Forgotten: The original picture shows, left to right Nikolai Antipov, Joseph Stalin, Sergei Kirov, and Nikolai Shvernik.

The pastiche shows how each of  Stalin’s comrades was removed from the original shot as he fell out of favor.

The European Union thinks so. On May 13, its highest court ruled that there is indeed a “right to be forgotten,” with which Google (which provides 90% of the search service for Europe) must comply. The new standard is: “inadequate, irrelevant or no longer relevant, or excessive in relation to the purposes for which they were processed.” So far, Google has received 70,000 requests to remove search links, covering 250,000 pages. The pages themselves are not affected by the ruling.

While Europeans may see this as a victory for the underdog, North Americans think differently. Apart from the difficulties with enforcement, there is the obvious problem encapsulated in the response of Stewart Baker, formerly of U.S. Homeland Security. “We’ll be the big losers. The big winners will be French ministers who want the right to have their last mistress forgotten.”

Which is, come to think of it, a two-edged sword. What if the mistress does not want what happened to her forgotten? It means that, in a world going online, she becomes an unperson and her story an unstory, like those of three of the men in the photo above. So it’s not so clear that the ruling will really turn out to be a victory for the underdog. More likely a victory for those with power to manage the news.

In any event, because the ruling applies only within Europe, Europeans and North Americans will see different search results. Residents of other regions will probably need to figure out which they want to see. Another concern raised is that Google may choose to avoid litigation by just removing links when asked to do so. This can include removing links to media articles, which has already happened. Where scandals might damage careers, there is likely to be political or financial pressure to do just that.

Some see this as a “fundamental divide” between European sensibilities and North American ones. Maybe. It’s hard to believe that many powerful Americans would not also want to control what the Internet tells us about them. Perhaps it is not so much a matter of sensibilities as of fundamental law. The First Amendment to the United States’ Constitution states

Congress shall make no law respecting an establishment of religion, or prohibiting the free exercise thereof; or abridging the freedom of speech, or of the press; or the right of the people peaceably to assemble, and to petition the Government for a redress of grievances.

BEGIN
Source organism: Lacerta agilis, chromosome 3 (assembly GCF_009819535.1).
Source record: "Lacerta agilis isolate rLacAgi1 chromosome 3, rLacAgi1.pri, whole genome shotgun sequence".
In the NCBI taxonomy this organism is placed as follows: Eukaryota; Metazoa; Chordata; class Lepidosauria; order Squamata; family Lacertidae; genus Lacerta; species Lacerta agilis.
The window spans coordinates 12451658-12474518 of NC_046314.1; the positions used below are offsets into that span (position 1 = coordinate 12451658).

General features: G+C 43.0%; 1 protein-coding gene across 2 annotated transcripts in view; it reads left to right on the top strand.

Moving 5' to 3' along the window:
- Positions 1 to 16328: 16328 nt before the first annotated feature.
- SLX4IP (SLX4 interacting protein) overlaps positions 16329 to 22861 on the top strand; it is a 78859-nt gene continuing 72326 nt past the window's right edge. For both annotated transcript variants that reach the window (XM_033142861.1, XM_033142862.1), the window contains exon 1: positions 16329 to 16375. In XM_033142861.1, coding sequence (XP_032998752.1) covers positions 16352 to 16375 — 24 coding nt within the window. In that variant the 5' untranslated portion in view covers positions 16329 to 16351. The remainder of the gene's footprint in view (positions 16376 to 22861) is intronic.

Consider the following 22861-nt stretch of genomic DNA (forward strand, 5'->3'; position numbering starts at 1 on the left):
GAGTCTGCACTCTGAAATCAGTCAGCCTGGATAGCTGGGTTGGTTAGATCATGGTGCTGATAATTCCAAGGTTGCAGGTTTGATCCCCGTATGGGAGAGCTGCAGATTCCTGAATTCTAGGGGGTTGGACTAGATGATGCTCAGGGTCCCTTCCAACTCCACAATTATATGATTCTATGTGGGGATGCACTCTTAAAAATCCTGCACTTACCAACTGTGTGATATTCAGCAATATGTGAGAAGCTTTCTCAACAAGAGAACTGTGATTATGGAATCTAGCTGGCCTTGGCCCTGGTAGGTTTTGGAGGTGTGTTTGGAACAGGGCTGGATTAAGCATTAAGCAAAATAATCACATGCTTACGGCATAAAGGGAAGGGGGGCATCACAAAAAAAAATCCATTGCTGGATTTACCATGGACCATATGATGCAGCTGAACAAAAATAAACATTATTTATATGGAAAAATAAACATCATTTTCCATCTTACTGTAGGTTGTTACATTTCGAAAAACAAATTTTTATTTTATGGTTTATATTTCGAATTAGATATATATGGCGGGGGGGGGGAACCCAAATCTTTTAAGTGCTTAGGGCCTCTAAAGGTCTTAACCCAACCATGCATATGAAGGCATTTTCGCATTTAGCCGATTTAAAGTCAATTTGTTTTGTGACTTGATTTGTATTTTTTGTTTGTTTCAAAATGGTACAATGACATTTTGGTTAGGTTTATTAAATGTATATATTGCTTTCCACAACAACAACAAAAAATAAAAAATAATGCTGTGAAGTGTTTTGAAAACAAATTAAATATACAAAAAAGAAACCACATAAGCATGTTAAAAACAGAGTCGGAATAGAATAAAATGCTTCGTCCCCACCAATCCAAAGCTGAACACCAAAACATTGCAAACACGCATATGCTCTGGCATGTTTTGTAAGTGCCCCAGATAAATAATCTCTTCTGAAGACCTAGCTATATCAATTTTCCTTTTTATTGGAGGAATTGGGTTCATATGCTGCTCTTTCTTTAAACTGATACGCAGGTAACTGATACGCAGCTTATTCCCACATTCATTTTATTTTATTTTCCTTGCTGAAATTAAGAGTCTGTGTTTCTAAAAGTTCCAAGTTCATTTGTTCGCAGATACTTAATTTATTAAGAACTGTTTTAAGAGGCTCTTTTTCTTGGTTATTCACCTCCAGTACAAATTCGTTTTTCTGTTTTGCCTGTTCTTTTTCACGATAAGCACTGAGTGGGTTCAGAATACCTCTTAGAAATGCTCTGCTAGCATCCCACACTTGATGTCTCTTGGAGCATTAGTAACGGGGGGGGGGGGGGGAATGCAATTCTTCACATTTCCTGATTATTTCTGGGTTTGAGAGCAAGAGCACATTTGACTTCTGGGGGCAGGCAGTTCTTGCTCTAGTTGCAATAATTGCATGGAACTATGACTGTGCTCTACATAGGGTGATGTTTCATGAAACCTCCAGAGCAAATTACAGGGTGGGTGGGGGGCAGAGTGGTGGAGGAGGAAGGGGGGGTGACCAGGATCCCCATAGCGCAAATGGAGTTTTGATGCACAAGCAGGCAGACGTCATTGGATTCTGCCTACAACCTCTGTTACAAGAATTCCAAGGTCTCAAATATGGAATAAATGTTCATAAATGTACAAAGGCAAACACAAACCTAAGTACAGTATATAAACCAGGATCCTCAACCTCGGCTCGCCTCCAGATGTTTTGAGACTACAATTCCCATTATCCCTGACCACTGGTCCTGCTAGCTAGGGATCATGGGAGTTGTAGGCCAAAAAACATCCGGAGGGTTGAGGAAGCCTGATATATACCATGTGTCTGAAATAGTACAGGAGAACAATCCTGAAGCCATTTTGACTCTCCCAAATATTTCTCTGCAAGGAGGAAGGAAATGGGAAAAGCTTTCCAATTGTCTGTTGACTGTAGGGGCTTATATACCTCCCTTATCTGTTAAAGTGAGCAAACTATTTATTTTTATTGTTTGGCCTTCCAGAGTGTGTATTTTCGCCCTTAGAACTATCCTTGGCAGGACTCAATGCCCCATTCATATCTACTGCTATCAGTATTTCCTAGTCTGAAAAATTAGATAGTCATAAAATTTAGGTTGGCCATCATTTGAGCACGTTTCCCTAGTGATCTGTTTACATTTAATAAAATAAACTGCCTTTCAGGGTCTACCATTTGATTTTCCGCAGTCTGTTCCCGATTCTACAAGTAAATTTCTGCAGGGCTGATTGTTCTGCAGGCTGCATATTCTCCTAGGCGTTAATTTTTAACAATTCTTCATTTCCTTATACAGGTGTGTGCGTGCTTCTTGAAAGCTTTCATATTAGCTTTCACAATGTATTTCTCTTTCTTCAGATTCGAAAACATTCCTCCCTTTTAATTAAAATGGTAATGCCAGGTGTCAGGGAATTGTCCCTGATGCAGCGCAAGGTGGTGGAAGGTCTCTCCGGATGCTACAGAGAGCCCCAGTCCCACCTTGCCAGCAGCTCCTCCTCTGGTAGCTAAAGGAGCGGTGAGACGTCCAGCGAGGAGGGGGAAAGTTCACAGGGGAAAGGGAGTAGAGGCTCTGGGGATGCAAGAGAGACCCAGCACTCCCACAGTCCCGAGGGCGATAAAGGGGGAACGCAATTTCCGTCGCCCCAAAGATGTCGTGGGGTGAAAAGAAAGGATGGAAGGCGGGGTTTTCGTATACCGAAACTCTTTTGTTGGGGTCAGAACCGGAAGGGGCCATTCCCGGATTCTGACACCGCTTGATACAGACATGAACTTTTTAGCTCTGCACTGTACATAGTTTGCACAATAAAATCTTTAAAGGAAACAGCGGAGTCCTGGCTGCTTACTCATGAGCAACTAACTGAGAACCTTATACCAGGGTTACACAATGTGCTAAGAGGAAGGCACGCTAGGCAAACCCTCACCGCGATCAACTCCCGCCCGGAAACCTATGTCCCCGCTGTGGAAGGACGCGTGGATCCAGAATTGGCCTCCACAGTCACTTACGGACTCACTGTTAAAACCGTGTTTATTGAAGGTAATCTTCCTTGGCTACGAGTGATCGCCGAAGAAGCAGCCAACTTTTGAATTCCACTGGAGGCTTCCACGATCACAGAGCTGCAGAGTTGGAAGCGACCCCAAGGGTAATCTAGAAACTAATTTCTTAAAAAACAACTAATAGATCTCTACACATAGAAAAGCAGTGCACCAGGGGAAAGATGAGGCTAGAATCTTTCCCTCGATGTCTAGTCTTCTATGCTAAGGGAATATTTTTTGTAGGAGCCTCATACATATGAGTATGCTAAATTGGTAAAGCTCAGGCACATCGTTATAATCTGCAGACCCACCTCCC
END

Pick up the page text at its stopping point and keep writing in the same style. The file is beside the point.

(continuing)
Note how much more powerful and explicit “Congress shall make no law … abridging the freedom of speech” is, in terms of its implications, than the vague talk about individuals’ rights that we typically find in Constitutions.

Nico Sell, who offers an encrypted messaging service called Wickr, suggests that ultimately the solution is to let individuals control their own online presence:

“The right to be forgotten is a great idea philosophically, but it is wrong to put the onus on Google or Facebook,” she said. “They have no idea where all your data is, and this is not their job. We need to give consumers tools with the ability to add expiration dates to their personal data.”

So far, Google’s response, as represented by chief legal officer David Drummond, has been muted. Drummond points out that the EU’s tests are “vague and subjective”:

The examples we’ve seen so far highlight the difficult value judgments search engines and European society now face: former politicians wanting posts removed that criticize their policies in office; serious, violent criminals asking for articles about their crimes to be deleted; bad reviews for professionals like architects and teachers; comments that people have written themselves (and now regret). In each case, someone wants the information hidden, while others might argue it should be out in the open.

What it most likely means, in the end, is that in Europe, the status quo will be restored. Some, especially the government, have information but others don’t and can’t.

Incidentally, there really is no “right” to be forgotten any more than there is a “right” to be remembered. Forgetting and remembering are in the hands of other human beings.

Denyse O’Leary is a Canadian journalist, author, and blogger.

Denyse O’Leary is an author, journalist, and blogger who has mainly written popular science and social science. Fellow Canadian Marshall McLuhan’s description of electronic media as a global village...